Tagged With asteroids


For billions of years, the Solar System's asteroids have been involved in an endless game of bumper cars, smashing into each other and splintering into smaller bits. But get this — astronomers have just detected a clump of asteroids that has managed, quite miraculously, to stay intact since they first formed some four billion years ago. The discovery is revealing new insights into what our Solar System looked like during its earliest phase.


Microscopic tardigrades, also known as "water bears", are the toughest animals on the planet, capable of withstanding intense radiation, extreme temperatures, and even the vacuum of space. In a fascinating new study, researchers have shown that tardigrades are poised to survive literally anything that nature throws at them — and that of the animals alive today, they will be the last ones standing before the Sun annihilates the Earth billions of years from now.


Frogs have been around for nearly 200 million years, but it wasn't until a 16km-wide asteroid struck our planet, wiping out three-quarters of all life on Earth — including the dinosaurs — that these crafty amphibians were able to make their big evolutionary move, according to new research.


A mission to demonstrate an asteroid deflection technique just got a NASA promotion to the design phase. Called DART, the plan would see a refrigerator-sized spacecraft smash into a non-threatening asteroid, causing it to move ever so slightly from its original orbital path. The project is seen as an important first step in developing a planetary shield against incoming asteroids.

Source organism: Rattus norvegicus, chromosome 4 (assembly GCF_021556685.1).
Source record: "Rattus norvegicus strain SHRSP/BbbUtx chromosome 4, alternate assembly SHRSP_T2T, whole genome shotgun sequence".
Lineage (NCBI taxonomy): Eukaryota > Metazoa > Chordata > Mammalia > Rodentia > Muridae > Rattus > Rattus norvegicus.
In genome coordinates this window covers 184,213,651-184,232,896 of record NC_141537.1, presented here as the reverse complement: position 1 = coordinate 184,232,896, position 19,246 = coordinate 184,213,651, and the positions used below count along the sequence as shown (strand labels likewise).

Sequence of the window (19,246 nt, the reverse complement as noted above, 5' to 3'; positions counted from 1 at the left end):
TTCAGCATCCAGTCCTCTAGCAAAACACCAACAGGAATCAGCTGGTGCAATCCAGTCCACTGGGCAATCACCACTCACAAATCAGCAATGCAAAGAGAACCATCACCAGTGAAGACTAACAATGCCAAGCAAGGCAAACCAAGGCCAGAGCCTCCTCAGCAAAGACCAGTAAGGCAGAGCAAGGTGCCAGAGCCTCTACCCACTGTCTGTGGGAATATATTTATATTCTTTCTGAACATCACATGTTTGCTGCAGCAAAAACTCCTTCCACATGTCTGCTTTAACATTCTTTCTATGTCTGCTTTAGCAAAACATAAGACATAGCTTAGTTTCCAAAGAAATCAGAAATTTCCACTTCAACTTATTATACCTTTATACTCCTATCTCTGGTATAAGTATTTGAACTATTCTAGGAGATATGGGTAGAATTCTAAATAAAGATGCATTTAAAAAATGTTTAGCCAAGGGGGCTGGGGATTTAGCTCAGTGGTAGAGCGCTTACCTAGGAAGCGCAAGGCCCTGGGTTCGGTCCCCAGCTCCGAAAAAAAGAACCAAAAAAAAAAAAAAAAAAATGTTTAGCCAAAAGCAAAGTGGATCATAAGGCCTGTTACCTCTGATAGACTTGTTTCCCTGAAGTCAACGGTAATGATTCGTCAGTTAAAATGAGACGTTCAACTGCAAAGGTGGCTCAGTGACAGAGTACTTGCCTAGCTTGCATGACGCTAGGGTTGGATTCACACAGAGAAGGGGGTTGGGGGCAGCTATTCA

Every few months, a journalist asks a scientist about the looming threat of Armageddon. That scientist's quotes are then predictably blown out of proportion and turned into some iteration of "The End Is Nigh". In light of Asteroid Day, which was yesterday, we'd like to clarify some of the apocalyptic misinformation that's spreading. As badly as we all want an asteroid to strike us squarely in the face at this point, that probably won't be happening any time soon.


Four years ago, an asteroid the size of a city bus screamed across the skies of Chelyabinsk, Russia, shattering glass around a 100km perimeter and sending 1200 people to hospitals with related injuries. In an effort to learn more about these rare but dangerous encounters with objects from space, NASA has used a supercomputer to recreate the moment an asteroid of comparable size hits the atmosphere.


Humans are rightly terrified by the threat of nuclear war, but there's also a non-zero chance that a giant rock will come hurling through our atmosphere to ruin every Earthling's day. When that happened 66 million years ago, it triggered a mass extinction that wiped out the dinosaurs. But we have something the dinosaurs didn't: Scientists, who are working hard to account for all of the dangerous asteroids in our solar neighbourhood, and to develop technologies that can move them off a deadly collision course.


Right now, OSIRIS-REx is one of the busiest spacecrafts in the solar system. OSIRIS-REx, which blasted off in September 2016, has been getting ready to rendezvous with the object of its mission — an asteroid called Bennu — in order to bring back samples to Earth. But before the spacecraft links up with Bennu in 2018, it's been assigned a side project.